At 16 I was a very slim, pale fellow with Buddy Holly glasses and very thick pile of dark hair, and I was embarking on an amazing awakening. I’d been at boarding school, 2,000 miles from home, since I was 11 and been mildly depressed, though I didn’t have the analytical tools to recognise it, to even say it to myself. But around the age of 16 I realised that although it was school, I was in the most extraordinarily lovely place, in a beautiful stretch of Suffolk on the River Orwell. I was waking up to literature, reading a lot of poetry and music. I was listening to Bach for the first time. And a lot of jazz and the electric blues. I became wildly excited about life, roaring on all fronts.
The great lack in my life of course, at my all-boys school, was the opposite sex. So a lot of longing was channelled into this love of music and books. Huge sublimation was obviously going on. It was slightly unnatural. At 16 a very charismatic English teacher told me I was clever and I suddenly felt clever for the first time in my life. He introduced me to Graham Greene, Iris Murdoch, Brian Aldiss, William Golding. I became very earnest and serious. And began to get the idea that the study of English literature was like a priesthood and I was going to dedicate myself to it and probably get a job teaching English one day.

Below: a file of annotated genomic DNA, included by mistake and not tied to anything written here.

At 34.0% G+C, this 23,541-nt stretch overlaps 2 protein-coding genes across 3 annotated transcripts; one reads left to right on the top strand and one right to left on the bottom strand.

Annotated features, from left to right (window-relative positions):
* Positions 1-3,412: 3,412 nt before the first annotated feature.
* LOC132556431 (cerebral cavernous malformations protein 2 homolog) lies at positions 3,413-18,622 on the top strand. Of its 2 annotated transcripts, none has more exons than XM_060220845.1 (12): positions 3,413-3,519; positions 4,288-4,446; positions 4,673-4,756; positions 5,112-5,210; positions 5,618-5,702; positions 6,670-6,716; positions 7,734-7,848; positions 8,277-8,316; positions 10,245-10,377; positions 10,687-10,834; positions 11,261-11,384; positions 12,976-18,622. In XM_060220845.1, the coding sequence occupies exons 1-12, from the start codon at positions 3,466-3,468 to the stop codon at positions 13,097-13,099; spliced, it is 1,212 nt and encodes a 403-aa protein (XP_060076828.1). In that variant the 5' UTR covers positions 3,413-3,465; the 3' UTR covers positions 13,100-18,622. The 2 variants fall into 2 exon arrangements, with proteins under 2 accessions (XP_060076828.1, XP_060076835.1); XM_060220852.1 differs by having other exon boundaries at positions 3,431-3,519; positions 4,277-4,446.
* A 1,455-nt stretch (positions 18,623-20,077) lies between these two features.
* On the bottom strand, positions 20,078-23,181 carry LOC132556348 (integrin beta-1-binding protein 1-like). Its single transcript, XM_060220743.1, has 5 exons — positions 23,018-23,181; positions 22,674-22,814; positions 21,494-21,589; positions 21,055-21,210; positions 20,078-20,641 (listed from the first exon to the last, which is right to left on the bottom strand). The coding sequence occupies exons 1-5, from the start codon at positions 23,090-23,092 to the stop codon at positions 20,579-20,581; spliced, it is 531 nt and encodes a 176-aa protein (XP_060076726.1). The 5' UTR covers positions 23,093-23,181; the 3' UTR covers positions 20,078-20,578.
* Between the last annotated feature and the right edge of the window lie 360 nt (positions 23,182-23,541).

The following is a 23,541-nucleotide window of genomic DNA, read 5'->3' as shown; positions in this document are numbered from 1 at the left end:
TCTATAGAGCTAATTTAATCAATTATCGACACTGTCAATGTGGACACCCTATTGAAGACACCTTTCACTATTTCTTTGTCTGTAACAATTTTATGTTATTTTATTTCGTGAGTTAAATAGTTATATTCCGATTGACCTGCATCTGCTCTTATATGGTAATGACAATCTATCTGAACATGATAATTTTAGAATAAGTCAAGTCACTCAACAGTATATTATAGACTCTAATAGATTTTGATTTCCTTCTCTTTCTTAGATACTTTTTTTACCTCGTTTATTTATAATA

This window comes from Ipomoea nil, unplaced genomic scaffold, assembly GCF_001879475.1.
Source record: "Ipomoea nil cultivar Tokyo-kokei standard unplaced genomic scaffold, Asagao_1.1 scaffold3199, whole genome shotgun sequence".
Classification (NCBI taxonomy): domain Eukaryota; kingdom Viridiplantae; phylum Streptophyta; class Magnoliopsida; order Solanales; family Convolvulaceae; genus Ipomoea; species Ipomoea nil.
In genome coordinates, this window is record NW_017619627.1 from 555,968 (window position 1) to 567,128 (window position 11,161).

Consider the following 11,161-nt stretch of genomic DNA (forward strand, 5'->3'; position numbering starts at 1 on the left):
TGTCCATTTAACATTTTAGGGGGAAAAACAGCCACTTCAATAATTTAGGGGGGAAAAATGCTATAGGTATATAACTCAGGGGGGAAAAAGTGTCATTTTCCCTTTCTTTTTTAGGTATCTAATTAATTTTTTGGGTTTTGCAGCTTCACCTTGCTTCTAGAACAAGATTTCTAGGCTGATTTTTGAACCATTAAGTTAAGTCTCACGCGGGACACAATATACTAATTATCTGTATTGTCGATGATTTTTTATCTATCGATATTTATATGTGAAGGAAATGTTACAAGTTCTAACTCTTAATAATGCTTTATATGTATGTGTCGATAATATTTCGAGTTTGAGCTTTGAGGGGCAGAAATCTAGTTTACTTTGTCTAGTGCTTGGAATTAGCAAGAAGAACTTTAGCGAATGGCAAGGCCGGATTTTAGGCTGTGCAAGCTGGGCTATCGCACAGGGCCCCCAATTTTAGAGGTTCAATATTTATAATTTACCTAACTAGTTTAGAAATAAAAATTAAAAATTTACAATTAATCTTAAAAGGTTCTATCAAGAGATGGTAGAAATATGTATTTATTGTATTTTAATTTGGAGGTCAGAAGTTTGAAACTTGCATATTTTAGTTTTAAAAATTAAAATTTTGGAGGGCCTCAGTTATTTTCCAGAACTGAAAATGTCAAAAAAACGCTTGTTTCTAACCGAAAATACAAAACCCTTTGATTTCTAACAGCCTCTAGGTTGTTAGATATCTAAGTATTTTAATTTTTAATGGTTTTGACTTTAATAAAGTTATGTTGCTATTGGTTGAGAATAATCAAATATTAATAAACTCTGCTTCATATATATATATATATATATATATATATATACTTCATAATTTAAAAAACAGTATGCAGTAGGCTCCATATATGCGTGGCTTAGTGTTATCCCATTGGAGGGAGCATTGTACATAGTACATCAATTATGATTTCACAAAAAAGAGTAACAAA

I used to look forward to going home for the holidays but within a week I’d be restless and bored because there were no kids around. My father, a military man, was stationed in Germany, so since I was about 12 I would make the journey from Suffolk to Germany – boat, then train. I was very fond of my parents, they were very kindly. But the things that were fascinating to me were quite alien to them. They both left school at 14, and had a lovely commitment to my education.
However, the things that education gave me, that love of literature and the arts, didn’t mean much to them. That gave me a bit of arrogance which I condemn myself utterly for now. I went through a five-year stretch of thinking anyone who hadn’t read The Wasteland wasn’t worth talking to. How unbearable of me.
Much later on I saw the full humanity of my parents. And I saw that they were shaped by two great forces I’d been very lucky to avoid; the Great Depression and the Second World War. I realised a lot of my generation’s parents had stared into the abyss. They’d seen death on a scale that was unimaginable to our generation.